Dairy is a category of milk and milk products made from the milk of cows, sheep and goats.
In some parts of the world, milk from other milk-producing animals may be included.
Eggs are often lumped in with dairy in food retailing in North America, if only because they are kept in chillers next to the dairy in North American supermarkets.
Fresh milk and butter were not very popular in Rome or Greece, though cheeses were. Milk and butter would spoil quickly in their warm climates without refrigeration, so olive oil was preferable as a fat. In Northern Europe, however, the reverse was true: the colder climate which allowed storage of milk and butter made it impossible to grow olive trees.
People in Asia were milk-drinkers, but the ancient Greeks saw drinking milk as something astonishing: one of their words for barbarians was “milk-drinkers” (galaktopotes).
The advent of extensive rail connections at the turn of the 1900s in England enabled dairy farmers to sell their milk to urban markets:
“Although most large country houses had their own dairy, farmers would deliver milk and cream to local homes; but by the late nineteenth century due to the growth in urban relocation, large commercial dairies like Express Dairies, established in 1864, grew in strength… Many people still made their own cream and butter at home right up until the 1950s, although cheese was always purchased from the grocer or at the market… Urban dairies disappeared by the 1920s with the expansion of rail. This enabled rural farmers to transport their churns of milk by rail, which was then distributed to homes.” Kay, Emma. Vintage Kitchenalia. Gloucestershire, England: Amberley Publishing. 2017. Google Ebook edition.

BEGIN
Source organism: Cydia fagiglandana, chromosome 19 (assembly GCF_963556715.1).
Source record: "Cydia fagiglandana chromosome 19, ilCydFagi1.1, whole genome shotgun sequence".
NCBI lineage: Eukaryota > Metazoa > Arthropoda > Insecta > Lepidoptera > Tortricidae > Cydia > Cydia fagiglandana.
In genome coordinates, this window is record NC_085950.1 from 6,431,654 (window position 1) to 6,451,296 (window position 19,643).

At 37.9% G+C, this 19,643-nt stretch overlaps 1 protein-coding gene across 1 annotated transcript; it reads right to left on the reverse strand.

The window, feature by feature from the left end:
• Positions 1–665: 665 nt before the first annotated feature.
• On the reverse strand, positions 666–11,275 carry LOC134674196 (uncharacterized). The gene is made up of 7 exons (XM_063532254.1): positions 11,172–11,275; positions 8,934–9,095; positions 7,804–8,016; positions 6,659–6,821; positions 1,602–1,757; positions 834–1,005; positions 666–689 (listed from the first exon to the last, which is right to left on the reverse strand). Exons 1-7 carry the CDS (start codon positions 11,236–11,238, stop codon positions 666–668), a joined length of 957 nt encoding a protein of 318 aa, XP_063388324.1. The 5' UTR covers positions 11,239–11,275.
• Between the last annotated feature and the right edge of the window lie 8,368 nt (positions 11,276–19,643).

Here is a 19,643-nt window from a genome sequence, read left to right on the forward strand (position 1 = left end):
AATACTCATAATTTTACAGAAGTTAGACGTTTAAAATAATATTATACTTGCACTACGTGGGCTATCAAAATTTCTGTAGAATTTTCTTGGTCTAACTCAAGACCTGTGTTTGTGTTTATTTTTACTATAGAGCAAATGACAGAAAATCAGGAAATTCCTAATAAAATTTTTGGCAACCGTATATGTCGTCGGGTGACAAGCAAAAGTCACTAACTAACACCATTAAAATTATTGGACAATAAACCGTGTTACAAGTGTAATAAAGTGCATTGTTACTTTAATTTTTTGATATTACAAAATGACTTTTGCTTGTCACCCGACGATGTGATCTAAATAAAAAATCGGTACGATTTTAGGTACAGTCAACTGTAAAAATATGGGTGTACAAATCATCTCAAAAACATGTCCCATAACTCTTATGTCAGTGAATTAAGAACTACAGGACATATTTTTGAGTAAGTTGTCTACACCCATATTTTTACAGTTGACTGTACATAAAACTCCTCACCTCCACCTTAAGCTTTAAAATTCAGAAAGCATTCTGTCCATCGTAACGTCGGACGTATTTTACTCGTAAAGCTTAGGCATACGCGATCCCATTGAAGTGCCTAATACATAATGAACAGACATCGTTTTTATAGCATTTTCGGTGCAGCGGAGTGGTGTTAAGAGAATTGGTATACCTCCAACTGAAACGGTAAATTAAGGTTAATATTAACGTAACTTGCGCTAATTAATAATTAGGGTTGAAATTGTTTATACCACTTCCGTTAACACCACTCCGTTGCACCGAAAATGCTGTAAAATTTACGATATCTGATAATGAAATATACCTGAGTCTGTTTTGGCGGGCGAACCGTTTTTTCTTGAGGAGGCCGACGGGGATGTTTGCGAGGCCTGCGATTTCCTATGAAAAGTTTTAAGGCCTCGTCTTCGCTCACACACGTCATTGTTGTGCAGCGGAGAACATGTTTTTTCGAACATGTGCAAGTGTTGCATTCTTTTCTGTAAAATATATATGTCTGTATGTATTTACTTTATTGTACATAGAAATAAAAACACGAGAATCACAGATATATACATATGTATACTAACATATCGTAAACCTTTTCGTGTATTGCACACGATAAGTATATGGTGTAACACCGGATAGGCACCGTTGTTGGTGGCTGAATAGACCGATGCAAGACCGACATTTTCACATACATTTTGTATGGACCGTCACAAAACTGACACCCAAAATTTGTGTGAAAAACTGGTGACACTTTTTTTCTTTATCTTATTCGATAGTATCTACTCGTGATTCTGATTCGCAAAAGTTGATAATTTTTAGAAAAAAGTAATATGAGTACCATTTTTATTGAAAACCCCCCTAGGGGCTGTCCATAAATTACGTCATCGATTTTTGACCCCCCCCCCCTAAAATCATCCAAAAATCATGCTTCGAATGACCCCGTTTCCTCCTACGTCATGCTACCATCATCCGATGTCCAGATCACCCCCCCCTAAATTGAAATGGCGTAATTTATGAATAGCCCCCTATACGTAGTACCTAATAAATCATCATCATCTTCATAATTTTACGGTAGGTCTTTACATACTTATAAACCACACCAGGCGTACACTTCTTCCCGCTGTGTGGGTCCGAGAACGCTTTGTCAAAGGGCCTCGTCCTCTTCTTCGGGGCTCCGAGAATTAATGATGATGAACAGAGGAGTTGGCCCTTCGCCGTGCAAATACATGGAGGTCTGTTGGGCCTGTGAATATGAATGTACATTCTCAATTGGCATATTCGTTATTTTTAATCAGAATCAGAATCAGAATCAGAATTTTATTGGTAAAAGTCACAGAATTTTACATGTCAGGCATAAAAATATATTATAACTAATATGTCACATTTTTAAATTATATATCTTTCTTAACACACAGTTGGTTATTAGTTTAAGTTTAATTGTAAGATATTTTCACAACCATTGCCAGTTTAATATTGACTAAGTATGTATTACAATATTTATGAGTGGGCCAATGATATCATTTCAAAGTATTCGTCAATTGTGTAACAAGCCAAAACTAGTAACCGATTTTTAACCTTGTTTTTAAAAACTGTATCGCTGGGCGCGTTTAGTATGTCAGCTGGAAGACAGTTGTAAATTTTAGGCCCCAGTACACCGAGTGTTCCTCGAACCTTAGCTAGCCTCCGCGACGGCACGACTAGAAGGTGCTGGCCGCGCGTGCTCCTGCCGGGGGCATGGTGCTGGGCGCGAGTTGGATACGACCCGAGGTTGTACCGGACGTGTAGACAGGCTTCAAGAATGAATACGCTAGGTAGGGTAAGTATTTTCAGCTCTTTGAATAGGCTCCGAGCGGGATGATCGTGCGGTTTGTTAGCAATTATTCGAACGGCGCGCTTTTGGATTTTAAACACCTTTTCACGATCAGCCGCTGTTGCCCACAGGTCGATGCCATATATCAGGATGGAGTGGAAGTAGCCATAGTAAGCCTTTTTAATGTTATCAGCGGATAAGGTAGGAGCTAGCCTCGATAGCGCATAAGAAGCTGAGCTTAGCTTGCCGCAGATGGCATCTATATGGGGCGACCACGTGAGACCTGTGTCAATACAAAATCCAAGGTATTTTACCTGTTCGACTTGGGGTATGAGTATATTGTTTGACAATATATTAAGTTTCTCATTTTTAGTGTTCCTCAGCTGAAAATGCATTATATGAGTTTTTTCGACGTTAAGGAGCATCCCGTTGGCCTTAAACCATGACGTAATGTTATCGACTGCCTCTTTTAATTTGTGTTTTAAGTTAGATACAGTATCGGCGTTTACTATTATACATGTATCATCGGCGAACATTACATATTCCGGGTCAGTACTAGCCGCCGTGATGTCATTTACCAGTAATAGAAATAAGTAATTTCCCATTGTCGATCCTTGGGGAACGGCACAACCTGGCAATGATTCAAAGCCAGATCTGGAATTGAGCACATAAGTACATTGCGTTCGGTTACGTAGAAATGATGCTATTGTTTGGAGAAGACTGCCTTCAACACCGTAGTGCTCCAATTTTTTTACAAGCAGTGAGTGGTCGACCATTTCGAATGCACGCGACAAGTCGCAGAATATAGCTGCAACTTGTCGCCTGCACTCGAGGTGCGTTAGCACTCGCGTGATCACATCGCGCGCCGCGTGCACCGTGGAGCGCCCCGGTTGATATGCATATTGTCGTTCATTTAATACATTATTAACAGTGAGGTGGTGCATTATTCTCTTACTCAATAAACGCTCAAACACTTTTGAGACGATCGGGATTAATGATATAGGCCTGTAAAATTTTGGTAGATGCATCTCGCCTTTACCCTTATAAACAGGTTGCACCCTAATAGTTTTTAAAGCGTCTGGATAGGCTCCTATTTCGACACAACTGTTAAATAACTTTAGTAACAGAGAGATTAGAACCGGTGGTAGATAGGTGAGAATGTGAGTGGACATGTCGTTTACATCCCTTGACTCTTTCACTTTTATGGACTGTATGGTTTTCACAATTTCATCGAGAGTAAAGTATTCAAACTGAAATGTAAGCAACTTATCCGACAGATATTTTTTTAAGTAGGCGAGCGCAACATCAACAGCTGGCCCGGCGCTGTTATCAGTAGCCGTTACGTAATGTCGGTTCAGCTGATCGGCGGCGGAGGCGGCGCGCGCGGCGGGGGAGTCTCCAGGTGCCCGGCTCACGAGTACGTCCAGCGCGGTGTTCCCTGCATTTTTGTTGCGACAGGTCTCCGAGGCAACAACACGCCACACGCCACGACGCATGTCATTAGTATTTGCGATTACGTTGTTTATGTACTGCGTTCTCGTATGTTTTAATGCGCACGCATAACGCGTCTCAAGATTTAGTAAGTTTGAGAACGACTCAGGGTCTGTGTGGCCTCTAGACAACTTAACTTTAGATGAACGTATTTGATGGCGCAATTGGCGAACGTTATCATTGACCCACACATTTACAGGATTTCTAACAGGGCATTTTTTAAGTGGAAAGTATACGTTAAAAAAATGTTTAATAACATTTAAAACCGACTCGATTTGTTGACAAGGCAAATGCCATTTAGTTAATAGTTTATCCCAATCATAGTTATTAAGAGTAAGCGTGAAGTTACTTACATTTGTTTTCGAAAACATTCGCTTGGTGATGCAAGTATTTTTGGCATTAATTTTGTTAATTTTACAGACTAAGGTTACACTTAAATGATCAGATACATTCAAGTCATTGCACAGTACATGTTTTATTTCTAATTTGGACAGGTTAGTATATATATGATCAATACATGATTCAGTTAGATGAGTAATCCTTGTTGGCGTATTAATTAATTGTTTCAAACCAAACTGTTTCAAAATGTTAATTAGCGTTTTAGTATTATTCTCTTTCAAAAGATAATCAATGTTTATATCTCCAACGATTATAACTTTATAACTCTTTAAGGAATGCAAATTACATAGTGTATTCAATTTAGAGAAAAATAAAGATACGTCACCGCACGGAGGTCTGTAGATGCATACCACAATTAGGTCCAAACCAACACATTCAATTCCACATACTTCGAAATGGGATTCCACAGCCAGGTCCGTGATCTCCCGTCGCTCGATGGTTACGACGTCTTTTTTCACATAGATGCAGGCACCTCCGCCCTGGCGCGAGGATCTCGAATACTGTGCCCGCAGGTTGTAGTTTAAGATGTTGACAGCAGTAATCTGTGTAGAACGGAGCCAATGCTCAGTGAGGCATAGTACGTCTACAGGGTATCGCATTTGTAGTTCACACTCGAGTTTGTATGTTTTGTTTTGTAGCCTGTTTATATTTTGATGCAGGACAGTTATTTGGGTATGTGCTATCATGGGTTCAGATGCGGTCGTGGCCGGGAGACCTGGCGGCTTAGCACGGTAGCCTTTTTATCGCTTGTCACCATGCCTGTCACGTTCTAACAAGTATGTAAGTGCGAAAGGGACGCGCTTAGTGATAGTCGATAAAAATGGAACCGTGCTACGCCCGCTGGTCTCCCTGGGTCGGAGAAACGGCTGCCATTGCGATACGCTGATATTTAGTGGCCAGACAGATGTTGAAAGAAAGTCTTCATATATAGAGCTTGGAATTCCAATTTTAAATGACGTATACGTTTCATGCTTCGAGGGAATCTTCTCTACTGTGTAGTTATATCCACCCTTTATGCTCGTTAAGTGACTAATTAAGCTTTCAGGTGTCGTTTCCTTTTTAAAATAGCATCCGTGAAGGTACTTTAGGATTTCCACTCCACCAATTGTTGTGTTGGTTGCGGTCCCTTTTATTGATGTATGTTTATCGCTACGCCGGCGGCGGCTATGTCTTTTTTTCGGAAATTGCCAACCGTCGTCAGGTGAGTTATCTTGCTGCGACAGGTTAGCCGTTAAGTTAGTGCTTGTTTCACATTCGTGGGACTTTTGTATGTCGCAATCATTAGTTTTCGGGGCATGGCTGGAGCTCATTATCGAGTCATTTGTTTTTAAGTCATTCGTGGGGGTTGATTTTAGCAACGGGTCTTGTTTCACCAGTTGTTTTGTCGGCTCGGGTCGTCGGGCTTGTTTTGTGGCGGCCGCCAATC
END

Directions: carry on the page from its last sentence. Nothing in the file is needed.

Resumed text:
Literature & Lore
St Brigid is the patron saint of dairymaids.
The English word “dairy” was originally dey-ery. Dey meant a woman servant in Middle English.
Dairying was traditionally seen as women’s work:
“‘We forgot about the cow. Your mother and them other women did. Get yourself a bucket and go hunt up Dick’s cow and milk her.’
The boy scuffled the ground with his toe.
‘Leave ‘im be’, Summers said. ‘Hell, a man don’t like to do women’s work.'”
— Guthrie, AB. The Way West. Franklin Center, Pennsylvania: The Franklin Mint. 1979. Chapter Three, p 34.
|↑1||Kay, Emma. Vintage Kitchenalia. Gloucestershire, England: Amberley Publishing. 2017. Google Ebook edition.|